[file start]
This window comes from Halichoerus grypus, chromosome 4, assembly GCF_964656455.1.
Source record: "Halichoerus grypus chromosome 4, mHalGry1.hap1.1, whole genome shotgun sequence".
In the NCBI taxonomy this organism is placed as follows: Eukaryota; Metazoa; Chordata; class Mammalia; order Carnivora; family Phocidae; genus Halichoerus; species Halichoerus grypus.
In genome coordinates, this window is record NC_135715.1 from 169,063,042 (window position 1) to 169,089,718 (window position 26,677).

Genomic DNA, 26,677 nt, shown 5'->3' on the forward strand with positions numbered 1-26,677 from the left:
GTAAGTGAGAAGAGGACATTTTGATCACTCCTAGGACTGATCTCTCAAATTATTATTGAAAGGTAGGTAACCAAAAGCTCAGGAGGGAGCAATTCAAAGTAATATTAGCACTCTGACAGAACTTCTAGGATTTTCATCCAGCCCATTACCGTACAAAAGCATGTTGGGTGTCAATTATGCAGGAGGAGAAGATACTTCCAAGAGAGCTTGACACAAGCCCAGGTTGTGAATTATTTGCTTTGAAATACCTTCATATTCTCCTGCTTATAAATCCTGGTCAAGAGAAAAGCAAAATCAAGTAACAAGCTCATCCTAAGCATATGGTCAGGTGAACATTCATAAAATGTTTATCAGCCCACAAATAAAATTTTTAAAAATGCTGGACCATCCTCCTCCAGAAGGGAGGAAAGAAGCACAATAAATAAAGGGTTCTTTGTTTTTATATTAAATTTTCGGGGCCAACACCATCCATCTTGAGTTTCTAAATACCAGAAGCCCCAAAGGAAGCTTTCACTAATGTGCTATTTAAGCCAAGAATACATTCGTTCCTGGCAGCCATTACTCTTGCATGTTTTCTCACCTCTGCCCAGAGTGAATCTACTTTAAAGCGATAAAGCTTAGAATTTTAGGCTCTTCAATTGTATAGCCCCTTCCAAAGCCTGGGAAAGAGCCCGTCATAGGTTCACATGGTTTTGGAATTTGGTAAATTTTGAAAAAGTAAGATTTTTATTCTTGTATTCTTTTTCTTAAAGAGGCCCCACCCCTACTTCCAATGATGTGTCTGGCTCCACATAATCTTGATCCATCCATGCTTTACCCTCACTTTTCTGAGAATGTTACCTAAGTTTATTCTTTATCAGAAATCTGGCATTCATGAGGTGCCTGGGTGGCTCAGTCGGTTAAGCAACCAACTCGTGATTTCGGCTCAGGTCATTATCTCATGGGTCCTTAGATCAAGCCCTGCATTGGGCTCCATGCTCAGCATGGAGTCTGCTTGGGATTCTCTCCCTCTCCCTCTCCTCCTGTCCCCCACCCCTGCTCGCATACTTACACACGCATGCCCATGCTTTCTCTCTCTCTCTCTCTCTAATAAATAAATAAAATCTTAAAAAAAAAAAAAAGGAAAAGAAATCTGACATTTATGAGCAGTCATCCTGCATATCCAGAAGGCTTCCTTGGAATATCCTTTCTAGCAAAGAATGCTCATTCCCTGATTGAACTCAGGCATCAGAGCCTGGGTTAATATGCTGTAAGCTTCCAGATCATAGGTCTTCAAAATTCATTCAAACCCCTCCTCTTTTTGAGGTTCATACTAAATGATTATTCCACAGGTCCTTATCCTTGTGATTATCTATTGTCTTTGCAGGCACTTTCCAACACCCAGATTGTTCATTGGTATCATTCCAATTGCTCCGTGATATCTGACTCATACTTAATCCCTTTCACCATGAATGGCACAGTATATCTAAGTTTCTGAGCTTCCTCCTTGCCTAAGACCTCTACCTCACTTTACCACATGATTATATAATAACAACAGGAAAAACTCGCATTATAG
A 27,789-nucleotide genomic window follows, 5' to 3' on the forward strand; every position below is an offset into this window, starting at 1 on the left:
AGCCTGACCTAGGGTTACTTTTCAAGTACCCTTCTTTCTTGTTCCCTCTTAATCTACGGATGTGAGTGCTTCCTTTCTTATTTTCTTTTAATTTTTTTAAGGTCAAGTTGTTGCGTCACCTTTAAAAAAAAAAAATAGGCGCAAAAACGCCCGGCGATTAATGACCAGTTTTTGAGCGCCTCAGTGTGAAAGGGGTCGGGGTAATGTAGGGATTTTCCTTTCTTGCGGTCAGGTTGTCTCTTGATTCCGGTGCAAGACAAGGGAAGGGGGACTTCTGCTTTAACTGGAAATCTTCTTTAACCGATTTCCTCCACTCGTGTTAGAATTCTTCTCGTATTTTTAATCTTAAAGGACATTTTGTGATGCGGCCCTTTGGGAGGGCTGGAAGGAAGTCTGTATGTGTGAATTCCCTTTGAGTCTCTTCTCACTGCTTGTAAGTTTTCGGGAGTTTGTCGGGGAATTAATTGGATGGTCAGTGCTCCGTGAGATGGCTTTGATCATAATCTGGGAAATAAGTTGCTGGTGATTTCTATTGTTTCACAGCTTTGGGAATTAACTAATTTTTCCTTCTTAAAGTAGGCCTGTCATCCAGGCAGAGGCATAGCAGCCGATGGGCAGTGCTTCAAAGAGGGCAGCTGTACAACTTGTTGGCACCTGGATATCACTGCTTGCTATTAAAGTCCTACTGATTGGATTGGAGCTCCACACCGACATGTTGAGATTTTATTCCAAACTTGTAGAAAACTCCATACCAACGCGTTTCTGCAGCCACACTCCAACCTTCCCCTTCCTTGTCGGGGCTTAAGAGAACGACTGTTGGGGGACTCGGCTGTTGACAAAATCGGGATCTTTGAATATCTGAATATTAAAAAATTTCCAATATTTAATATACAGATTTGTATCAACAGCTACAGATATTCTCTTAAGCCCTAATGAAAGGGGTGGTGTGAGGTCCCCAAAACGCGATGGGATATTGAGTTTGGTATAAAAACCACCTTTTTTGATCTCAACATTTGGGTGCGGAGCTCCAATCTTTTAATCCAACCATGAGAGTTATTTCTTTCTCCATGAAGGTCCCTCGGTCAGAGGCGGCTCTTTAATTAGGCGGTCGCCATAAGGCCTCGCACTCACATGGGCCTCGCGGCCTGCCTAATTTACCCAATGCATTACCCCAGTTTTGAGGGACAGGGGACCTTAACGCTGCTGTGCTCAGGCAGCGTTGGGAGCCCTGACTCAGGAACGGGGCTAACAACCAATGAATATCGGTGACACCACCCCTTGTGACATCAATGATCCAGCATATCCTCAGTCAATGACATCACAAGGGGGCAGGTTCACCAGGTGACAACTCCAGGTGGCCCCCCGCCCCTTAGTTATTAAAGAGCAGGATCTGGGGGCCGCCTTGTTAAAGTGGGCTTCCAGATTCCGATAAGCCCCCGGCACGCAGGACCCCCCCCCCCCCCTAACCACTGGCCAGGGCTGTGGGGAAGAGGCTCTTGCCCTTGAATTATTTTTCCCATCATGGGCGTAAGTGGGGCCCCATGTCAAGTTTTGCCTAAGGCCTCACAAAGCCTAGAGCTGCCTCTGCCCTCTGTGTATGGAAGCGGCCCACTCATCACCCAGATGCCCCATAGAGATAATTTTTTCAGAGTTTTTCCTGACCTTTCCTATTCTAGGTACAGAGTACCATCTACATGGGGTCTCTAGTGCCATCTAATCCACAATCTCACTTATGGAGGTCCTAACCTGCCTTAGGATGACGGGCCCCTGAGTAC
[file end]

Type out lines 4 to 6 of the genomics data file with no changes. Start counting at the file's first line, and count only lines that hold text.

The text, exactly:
In genome coordinates, this window is record NC_135715.1 from 169,063,042 (window position 1) to 169,089,718 (window position 26,677).

Genomic DNA, 26,677 nt, shown 5'->3' on the forward strand with positions numbered 1-26,677 from the left:
GTAAGTGAGAAGAGGACATTTTGATCACTCCTAGGACTGATCTCTCAAATTATTATTGAAAGGTAGGTAACCAAAAGCTCAGGAGGGAGCAATTCAAAGTAATATTAGCACTCTGACAGAACTTCTAGGATTTTCATCCAGCCCATTACCGTACAAAAGCATGTTGGGTGTCAATTATGCAGGAGGAGAAGATACTTCCAAGAGAGCTTGACACAAGCCCAGGTTGTGAATTATTTGCTTTGAAATACCTTCATATTCTCCTGCTTATAAATCCTGGTCAAGAGAAAAGCAAAATCAAGTAACAAGCTCATCCTAAGCATATGGTCAGGTGAACATTCATAAAATGTTTATCAGCCCACAAATAAAATTTTTAAAAATGCTGGACCATCCTCCTCCAGAAGGGAGGAAAGAAGCACAATAAATAAAGGGTTCTTTGTTTTTATATTAAATTTTCGGGGCCAACACCATCCATCTTGAGTTTCTAAATACCAGAAGCCCCAAAGGAAGCTTTCACTAATGTGCTATTTAAGCCAAGAATACATTCGTTCCTGGCAGCCATTACTCTTGCATGTTTTCTCACCTCTGCCCAGAGTGAATCTACTTTAAAGCGATAAAGCTTAGAATTTTAGGCTCTTCAATTGTATAGCCCCTTCCAAAGCCTGGGAAAGAGCCCGTCATAGGTTCACATGGTTTTGGAATTTGGTAAATTTTGAAAAAGTAAGATTTTTATTCTTGTATTCTTTTTCTTAAAGAGGCCCCACCCCTACTTCCAATGATGTGTCTGGCTCCACATAATCTTGATCCATCCATGCTTTACCCTCACTTTTCTGAGAATGTTACCTAAGTTTATTCTTTATCAGAAATCTGGCATTCATGAGGTGCCTGGGTGGCTCAGTCGGTTAAGCAACCAACTCGTGATTTCGGCTCAGGTCATTATCTCATGGGTCCTTAGATCAAGCCCTGCATTGGGCTCCATGCTCAGCATGGAGTCTGCTTGGGATTCTCTCCCTCTCCCTCTCCTCCTGTCCCCCACCCCTGCTCGCATACTTACACACGCATGCCCATGCTTTCTCTCTCTCTCTCTCTCTAATAAATAAATAAAATCTTAAAAAAAAAAAAAAGGAAAAGAAATCTGACATTTATGAGCAGTCATCCTGCATATCCAGAAGGCTTCCTTGGAATATCCTTTCTAGCAAAGAATGCTCATTCCCTGATTGAACTCAGGCATCAGAGCCTGGGTTAATATGCTGTAAGCTTCCAGATCATAGGTCTTCAAAATTCATTCAAACCCCTCCTCTTTTTGAGGTTCATACTAAATGATTATTCCACAGGTCCTTATCCTTGTGATTATCTATTGTCTTTGCAGGCACTTTCCAACACCCAGATTGTTCATTGGTATCATTCCAATTGCTCCGTGATATCTGACTCATACTTAATCCCTTTCACCATGAATGGCACAGTATATCTAAGTTTCTGAGCTTCCTCCTTGCCTAAGACCTCTACCTCACTTTACCACATGATTATATAATAACAACAGGAAAAACTCGCATTATAG